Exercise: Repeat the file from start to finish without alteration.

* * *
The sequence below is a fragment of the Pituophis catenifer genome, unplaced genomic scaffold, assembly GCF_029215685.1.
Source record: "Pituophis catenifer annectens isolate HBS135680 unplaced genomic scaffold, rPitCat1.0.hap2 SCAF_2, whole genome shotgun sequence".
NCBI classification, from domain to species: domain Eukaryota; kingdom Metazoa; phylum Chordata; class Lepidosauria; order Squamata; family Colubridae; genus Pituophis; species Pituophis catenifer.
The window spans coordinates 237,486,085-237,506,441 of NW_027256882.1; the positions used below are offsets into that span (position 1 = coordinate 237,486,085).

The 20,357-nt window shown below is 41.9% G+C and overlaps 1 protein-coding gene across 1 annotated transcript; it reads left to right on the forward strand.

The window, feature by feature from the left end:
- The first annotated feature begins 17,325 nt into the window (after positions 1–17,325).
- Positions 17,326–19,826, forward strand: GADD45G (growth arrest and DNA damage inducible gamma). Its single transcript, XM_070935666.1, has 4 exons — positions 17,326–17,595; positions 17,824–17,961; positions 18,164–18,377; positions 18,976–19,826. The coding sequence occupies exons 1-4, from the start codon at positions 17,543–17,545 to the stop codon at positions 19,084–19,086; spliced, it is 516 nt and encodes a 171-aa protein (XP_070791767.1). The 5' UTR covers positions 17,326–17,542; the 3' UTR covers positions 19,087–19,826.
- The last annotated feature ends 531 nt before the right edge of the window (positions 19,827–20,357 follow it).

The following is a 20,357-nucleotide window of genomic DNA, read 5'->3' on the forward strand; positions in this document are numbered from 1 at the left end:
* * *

The sequence below is a fragment of the Pituophis catenifer genome, unplaced genomic scaffold, assembly GCF_029215685.1.
Source record: "Pituophis catenifer annectens isolate HBS135680 unplaced genomic scaffold, rPitCat1.0.hap2 SCAF_2, whole genome shotgun sequence".
NCBI classification, from domain to species: domain Eukaryota; kingdom Metazoa; phylum Chordata; class Lepidosauria; order Squamata; family Colubridae; genus Pituophis; species Pituophis catenifer.
The window spans coordinates 237,486,085-237,506,441 of NW_027256882.1; the positions used below are offsets into that span (position 1 = coordinate 237,486,085).

The 20,357-nt window shown below is 41.9% G+C and overlaps 1 protein-coding gene across 1 annotated transcript; it reads left to right on the forward strand.

The window, feature by feature from the left end:
- The first annotated feature begins 17,325 nt into the window (after positions 1–17,325).
- Positions 17,326–19,826, forward strand: GADD45G (growth arrest and DNA damage inducible gamma). Its single transcript, XM_070935666.1, has 4 exons — positions 17,326–17,595; positions 17,824–17,961; positions 18,164–18,377; positions 18,976–19,826. The coding sequence occupies exons 1-4, from the start codon at positions 17,543–17,545 to the stop codon at positions 19,084–19,086; spliced, it is 516 nt and encodes a 171-aa protein (XP_070791767.1). The 5' UTR covers positions 17,326–17,542; the 3' UTR covers positions 19,087–19,826.
- The last annotated feature ends 531 nt before the right edge of the window (positions 19,827–20,357 follow it).

The following is a 20,357-nucleotide window of genomic DNA, read 5'->3' on the forward strand; positions in this document are numbered from 1 at the left end: